As we’ve seen, there are various options for the hardware side of things, but you can usually rig together some combination to acquire the data you need.
Software, however, is a different matter. It’s not an interchangeable tool. Construction jobs are complex, involving many levels of oversight, design, and management. You need to pick the software that’s right for your workflows.
Want to learn more about why software plays such an essential role in successful drone programs? Interested in finding out which flight planning app we recommend to customers and understanding what you really need to know when it comes to selecting the right processing, measurement, and visualization software. Download the full guide below.
Use your construction drone survey data to spend less and make more
Drones cut down surveying times to hours instead of days or months, and they’re cheaper than traditional survey equipment. Let’s look at workflows to see how you can use your drone data to best effect.
Calculate volumes accurately and quickly
Volumetrics is the most popular use case for drones on any worksite. For many construction companies that operate their own quarries, drone-captured data is the affordable source of timely and accurate information on volumes.
Instead of relying on outsourced survey teams or walking around each site with a GPS rover, you can now fly a drone and capture an entire site, usually in a couple hours or less. Once the data has been uploaded and processed, you can get accurate cut/fill volumes and other survey analytics necessary for planning and tracking job progress.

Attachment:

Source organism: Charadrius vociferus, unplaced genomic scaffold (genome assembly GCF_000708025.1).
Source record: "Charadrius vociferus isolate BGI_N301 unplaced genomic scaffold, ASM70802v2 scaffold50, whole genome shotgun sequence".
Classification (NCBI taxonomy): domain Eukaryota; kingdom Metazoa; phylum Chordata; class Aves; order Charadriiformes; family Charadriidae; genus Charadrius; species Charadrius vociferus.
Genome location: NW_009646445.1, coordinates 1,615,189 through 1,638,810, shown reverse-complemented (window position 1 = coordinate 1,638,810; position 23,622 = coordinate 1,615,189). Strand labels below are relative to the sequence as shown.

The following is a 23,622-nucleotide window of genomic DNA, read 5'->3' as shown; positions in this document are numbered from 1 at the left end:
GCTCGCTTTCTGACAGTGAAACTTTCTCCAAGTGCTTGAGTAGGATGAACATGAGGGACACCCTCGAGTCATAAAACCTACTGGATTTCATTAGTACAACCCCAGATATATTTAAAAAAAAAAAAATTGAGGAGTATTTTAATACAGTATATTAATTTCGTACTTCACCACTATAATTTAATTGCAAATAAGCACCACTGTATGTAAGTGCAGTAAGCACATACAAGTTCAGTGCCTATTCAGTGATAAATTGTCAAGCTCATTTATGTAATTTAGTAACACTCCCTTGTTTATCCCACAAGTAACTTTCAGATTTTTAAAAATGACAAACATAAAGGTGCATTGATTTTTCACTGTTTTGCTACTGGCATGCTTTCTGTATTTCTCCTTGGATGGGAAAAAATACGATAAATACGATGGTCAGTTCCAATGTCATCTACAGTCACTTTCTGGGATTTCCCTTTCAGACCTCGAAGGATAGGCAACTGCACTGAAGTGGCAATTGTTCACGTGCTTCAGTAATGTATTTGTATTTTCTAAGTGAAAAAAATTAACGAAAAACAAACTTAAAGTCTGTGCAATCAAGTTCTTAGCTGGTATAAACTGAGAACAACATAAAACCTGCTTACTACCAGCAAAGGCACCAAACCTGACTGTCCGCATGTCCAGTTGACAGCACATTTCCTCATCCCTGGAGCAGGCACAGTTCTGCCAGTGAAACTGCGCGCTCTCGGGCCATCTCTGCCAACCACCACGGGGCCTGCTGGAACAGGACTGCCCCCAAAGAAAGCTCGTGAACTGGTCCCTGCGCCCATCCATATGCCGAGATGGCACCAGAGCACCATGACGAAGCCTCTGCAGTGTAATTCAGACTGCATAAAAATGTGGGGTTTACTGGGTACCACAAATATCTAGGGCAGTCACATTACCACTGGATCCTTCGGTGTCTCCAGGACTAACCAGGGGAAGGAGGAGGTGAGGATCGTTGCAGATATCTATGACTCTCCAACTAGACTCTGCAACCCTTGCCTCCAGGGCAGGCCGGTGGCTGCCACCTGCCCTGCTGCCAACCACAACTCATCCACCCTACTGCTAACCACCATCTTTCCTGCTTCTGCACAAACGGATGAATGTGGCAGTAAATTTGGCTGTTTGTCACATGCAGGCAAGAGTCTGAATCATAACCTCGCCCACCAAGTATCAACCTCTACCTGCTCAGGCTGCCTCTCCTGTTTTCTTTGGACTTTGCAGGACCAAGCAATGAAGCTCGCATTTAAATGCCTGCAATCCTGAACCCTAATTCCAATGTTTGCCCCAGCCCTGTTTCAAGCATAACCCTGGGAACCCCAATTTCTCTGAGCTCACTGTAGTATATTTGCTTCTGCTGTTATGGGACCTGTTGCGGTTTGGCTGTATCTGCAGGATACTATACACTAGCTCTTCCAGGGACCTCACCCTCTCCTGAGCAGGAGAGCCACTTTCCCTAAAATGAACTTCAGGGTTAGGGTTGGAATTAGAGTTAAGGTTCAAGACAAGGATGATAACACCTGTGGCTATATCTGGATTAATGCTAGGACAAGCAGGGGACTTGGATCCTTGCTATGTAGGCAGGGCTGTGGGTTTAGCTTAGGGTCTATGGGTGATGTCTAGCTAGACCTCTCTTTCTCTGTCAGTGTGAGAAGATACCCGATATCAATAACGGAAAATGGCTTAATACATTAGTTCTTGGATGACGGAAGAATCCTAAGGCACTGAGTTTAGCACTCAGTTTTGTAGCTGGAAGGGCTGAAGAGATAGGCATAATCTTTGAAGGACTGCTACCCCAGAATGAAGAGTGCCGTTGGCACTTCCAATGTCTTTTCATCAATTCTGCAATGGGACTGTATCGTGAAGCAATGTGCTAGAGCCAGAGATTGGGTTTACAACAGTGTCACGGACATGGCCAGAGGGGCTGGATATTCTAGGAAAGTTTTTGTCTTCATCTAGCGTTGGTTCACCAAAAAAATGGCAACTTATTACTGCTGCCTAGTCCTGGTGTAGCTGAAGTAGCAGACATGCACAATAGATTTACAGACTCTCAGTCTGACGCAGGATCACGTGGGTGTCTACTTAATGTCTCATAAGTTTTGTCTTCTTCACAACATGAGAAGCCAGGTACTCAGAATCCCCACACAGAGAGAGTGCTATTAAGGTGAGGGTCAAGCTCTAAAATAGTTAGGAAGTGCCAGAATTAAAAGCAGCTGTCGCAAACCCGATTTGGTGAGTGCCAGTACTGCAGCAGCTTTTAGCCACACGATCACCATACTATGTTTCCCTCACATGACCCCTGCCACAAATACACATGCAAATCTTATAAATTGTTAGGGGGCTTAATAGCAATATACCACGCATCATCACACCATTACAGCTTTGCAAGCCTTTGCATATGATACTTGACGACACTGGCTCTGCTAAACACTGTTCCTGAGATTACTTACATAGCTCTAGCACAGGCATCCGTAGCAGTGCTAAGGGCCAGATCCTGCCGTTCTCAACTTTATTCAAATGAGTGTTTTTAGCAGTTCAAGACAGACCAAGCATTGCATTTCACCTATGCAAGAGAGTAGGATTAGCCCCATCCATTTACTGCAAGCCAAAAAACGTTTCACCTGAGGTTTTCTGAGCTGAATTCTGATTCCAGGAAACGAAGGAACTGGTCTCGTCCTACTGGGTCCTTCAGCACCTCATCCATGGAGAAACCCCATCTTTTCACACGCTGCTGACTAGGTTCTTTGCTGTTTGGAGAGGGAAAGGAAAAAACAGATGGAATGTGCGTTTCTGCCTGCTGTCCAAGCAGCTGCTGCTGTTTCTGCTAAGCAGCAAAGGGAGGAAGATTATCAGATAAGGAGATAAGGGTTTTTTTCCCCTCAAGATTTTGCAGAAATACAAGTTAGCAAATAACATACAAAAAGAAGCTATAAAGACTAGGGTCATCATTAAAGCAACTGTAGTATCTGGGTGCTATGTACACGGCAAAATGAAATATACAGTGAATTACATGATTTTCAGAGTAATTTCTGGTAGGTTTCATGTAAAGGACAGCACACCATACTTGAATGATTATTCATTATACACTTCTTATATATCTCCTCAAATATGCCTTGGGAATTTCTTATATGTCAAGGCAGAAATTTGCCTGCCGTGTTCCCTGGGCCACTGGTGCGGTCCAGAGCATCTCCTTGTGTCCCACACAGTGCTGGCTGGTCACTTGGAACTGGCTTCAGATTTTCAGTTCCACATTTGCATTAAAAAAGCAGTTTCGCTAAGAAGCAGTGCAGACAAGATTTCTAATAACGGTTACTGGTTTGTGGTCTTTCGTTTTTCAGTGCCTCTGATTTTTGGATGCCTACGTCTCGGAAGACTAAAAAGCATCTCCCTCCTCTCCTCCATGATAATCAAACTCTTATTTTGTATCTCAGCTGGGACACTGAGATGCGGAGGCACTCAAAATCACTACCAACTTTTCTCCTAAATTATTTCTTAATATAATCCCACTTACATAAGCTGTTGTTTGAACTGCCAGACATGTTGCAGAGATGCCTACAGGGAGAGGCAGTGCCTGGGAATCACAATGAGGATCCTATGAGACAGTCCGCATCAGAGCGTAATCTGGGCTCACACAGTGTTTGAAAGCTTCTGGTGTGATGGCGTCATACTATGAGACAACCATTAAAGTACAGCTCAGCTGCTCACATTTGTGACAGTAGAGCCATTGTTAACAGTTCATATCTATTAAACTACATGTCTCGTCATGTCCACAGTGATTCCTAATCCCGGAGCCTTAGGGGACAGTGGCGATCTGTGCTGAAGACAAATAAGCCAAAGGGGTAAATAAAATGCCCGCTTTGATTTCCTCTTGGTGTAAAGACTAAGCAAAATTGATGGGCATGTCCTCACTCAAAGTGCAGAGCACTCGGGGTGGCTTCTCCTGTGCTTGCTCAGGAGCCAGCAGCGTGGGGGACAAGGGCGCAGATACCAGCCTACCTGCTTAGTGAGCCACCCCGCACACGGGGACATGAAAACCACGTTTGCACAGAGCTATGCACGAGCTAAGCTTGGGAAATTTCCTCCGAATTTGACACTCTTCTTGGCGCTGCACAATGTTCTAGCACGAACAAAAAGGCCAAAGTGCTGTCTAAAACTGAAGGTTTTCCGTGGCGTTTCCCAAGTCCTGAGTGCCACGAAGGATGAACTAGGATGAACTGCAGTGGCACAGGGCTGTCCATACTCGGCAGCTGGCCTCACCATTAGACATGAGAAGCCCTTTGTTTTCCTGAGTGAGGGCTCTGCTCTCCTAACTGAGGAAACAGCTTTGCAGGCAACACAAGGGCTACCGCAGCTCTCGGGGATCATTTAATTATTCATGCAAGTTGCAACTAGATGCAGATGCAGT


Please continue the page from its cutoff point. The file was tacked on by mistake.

Capturing data regularly is also useful on site when it comes to earthworks. If you’re moving dirt around, you need to be able to quickly calculate the volume of material to be moved. 3D drone-data surveys let you track earth-moving operations safely and more economically than with traditional walkthroughs.
Compare your site against the design
If you’re actively moving earth, regular drone surveys allow you to compare current ground levels against the plan and identify anything going off-track.
You can do this by overlaying design surfaces or linework on your 3D visualization. With all the information on one screen, it’s simple to understand if volumes and elevations are matching design or not. And since it’s a simple visual of the physical space, your findings are easy to communicate to others.
Track your progress and productivity
It’s an unfortunate fact, but most construction projects run over time and over budget. You want an easy way to visualize your site transformation as the project progresses. While it’s particularly important to make sure you’re on schedule and not running up costs, it’s also necessary to inform remote stakeholders on progress and to monitor contractor work.
When you combine frequent, regular drone surveys with something like the Propeller Platform’s timeline tool, you can compare between multiple datasets and visually track changes in a way that makes sense for everyone.
Inspect your assets remotely, faster
Depending on your company and the job itself, you might have assets to inspect on your site. Drones can quickly capture high-res photos that can be viewed in platforms like Propeller. There they can be annotated, then downloaded as a report and shared with contractors or project stakeholders.
Using drones for remote asset inspections not only saves money, but also reduces safety risks for employees and contractors by keeping them away from hard-to-reach or dangerous locations.